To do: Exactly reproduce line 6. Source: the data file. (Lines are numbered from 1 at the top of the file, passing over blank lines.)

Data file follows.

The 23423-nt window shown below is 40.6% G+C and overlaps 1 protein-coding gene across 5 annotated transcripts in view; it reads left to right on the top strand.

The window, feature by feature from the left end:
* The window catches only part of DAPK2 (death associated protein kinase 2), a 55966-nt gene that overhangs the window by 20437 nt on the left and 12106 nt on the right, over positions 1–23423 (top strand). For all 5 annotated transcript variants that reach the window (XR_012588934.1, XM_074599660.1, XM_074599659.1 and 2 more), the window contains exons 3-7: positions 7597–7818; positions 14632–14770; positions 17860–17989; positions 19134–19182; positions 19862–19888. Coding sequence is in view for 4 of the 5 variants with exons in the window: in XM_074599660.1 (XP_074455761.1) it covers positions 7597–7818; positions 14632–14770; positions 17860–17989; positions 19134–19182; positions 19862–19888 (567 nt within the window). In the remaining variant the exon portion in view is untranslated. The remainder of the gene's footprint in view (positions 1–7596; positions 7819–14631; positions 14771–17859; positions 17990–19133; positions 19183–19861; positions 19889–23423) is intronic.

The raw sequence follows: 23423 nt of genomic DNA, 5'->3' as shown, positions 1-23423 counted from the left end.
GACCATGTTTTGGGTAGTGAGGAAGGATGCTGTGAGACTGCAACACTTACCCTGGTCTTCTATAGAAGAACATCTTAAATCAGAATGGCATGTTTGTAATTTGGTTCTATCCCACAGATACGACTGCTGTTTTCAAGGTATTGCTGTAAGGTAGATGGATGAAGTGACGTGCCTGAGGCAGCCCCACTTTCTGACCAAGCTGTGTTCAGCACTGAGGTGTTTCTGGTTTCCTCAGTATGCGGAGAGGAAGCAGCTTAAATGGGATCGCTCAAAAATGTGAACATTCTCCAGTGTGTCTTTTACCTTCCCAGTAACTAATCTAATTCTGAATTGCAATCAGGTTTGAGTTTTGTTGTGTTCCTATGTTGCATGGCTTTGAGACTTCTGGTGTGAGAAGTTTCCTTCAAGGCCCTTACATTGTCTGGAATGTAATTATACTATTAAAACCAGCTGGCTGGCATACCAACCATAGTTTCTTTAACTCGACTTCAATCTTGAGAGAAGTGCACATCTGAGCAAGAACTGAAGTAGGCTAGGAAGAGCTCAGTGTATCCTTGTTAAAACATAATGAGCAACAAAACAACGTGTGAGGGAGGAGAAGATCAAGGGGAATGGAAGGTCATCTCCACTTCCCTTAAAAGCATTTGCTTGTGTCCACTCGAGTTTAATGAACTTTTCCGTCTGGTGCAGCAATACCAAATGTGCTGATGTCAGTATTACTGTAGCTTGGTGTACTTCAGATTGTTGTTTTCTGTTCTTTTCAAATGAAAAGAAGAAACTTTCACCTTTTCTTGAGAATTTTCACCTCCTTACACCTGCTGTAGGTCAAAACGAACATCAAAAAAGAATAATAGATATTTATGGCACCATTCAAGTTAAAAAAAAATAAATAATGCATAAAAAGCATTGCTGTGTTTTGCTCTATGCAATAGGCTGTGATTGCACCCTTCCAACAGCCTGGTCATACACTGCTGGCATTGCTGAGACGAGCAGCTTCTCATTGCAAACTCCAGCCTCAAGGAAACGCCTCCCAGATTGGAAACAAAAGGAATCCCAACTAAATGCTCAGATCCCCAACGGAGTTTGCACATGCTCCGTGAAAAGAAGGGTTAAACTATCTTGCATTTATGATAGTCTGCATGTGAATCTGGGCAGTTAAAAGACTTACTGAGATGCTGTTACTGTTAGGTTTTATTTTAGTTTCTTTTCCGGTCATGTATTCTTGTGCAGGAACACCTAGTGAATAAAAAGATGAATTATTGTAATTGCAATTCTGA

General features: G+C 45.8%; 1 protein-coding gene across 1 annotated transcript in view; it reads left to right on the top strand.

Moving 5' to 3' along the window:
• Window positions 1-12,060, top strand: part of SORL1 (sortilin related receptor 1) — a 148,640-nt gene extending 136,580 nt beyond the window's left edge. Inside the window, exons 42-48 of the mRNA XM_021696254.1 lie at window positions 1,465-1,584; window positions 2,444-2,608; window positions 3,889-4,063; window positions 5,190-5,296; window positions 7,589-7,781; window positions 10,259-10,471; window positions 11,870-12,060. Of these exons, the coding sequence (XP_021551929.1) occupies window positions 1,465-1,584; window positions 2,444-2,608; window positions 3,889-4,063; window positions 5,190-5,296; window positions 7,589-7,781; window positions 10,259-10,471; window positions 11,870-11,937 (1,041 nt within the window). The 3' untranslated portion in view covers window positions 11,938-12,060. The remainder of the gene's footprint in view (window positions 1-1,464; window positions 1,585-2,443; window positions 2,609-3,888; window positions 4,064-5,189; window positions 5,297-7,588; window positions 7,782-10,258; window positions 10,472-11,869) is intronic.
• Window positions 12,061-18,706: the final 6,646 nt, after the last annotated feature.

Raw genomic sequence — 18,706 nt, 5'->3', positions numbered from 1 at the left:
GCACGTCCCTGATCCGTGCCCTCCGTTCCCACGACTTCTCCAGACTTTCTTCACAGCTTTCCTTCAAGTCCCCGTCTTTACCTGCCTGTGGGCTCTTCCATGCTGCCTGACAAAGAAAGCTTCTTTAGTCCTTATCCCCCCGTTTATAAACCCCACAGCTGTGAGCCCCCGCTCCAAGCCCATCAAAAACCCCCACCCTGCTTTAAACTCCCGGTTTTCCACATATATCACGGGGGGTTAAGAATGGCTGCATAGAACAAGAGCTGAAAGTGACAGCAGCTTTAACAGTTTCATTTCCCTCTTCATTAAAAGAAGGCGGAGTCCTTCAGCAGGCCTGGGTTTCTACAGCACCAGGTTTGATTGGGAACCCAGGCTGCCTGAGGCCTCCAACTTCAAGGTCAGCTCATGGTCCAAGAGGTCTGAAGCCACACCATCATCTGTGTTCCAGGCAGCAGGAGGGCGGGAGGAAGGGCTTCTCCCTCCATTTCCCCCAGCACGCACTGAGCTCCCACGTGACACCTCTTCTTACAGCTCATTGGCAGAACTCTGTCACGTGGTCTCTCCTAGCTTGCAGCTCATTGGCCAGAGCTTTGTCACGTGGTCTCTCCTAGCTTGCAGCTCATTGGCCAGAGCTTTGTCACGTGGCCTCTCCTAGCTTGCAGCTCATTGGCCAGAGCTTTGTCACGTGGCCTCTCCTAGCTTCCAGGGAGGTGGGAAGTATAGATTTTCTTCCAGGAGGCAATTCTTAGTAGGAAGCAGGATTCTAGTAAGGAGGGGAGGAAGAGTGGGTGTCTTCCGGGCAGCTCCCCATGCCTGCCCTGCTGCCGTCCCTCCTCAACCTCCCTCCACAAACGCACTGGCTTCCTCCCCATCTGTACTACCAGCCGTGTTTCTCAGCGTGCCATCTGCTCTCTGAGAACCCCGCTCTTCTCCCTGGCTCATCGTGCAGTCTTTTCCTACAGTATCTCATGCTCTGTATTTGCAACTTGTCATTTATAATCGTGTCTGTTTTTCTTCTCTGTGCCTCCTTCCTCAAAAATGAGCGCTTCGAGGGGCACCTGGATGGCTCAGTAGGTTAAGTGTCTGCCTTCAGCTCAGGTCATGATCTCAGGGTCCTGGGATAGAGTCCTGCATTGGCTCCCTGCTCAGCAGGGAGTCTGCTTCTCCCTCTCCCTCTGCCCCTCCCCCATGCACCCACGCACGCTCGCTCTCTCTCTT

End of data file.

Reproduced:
General features: G+C 45.8%; 1 protein-coding gene across 1 annotated transcript in view; it reads left to right on the top strand.